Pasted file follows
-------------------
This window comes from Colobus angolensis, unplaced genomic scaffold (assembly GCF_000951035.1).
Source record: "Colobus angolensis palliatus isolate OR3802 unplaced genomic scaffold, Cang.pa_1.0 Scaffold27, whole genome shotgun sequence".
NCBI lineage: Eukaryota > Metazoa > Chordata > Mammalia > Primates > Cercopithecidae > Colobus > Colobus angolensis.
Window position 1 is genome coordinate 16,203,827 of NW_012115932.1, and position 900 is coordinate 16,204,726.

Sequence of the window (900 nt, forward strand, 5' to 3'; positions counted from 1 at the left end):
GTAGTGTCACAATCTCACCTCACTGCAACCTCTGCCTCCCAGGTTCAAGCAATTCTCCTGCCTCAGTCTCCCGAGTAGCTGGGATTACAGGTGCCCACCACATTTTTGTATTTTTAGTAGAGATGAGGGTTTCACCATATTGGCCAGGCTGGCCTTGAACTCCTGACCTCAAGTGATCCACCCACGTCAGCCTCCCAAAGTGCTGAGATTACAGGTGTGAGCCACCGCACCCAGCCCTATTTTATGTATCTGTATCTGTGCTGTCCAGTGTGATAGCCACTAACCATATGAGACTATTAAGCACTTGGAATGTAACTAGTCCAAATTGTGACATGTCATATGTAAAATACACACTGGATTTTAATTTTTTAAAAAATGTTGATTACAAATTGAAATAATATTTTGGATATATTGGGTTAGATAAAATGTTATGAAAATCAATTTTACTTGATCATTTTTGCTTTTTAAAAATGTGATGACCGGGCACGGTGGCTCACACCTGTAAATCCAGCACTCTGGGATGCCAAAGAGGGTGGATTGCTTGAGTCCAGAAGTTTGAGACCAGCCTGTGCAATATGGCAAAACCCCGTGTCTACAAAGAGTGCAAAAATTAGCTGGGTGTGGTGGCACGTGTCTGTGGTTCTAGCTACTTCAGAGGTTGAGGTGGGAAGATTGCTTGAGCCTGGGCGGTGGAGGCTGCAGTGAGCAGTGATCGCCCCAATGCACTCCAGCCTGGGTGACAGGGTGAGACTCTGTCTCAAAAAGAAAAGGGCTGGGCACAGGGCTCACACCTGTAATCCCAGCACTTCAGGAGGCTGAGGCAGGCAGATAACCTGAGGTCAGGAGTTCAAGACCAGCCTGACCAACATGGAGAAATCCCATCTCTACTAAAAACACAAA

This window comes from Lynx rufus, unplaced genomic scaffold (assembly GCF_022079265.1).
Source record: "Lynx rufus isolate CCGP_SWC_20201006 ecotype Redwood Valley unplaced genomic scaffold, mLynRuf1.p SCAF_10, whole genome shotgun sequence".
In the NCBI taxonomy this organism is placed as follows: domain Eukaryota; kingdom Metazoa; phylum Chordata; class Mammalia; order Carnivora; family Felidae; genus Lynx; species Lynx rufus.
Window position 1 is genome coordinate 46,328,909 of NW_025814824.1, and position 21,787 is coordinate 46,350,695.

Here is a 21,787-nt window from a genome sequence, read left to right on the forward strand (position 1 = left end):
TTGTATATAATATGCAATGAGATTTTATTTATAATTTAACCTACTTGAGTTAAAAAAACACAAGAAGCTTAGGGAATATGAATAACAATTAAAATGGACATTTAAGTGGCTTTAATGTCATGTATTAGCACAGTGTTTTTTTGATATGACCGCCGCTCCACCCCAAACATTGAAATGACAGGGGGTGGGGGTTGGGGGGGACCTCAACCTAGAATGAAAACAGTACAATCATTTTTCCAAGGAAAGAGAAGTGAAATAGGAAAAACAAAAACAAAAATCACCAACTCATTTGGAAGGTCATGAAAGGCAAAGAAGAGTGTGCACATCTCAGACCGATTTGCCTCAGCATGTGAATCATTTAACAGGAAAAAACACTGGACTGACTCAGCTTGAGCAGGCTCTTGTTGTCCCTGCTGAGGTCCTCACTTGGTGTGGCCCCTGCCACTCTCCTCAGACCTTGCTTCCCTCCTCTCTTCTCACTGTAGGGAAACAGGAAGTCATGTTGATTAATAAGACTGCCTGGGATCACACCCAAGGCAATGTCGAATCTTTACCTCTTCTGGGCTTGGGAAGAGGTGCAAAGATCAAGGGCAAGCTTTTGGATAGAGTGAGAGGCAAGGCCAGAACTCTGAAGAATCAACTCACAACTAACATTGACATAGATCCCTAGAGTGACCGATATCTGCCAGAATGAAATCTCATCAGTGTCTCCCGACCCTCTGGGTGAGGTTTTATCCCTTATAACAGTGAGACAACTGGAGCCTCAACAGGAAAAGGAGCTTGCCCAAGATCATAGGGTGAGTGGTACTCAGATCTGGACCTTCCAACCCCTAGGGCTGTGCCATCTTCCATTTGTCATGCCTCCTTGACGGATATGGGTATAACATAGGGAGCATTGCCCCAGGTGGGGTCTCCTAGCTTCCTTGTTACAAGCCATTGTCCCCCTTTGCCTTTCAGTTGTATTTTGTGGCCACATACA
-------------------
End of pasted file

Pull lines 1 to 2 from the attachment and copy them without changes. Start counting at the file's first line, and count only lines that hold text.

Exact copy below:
This window comes from Colobus angolensis, unplaced genomic scaffold (assembly GCF_000951035.1).
Source record: "Colobus angolensis palliatus isolate OR3802 unplaced genomic scaffold, Cang.pa_1.0 Scaffold27, whole genome shotgun sequence".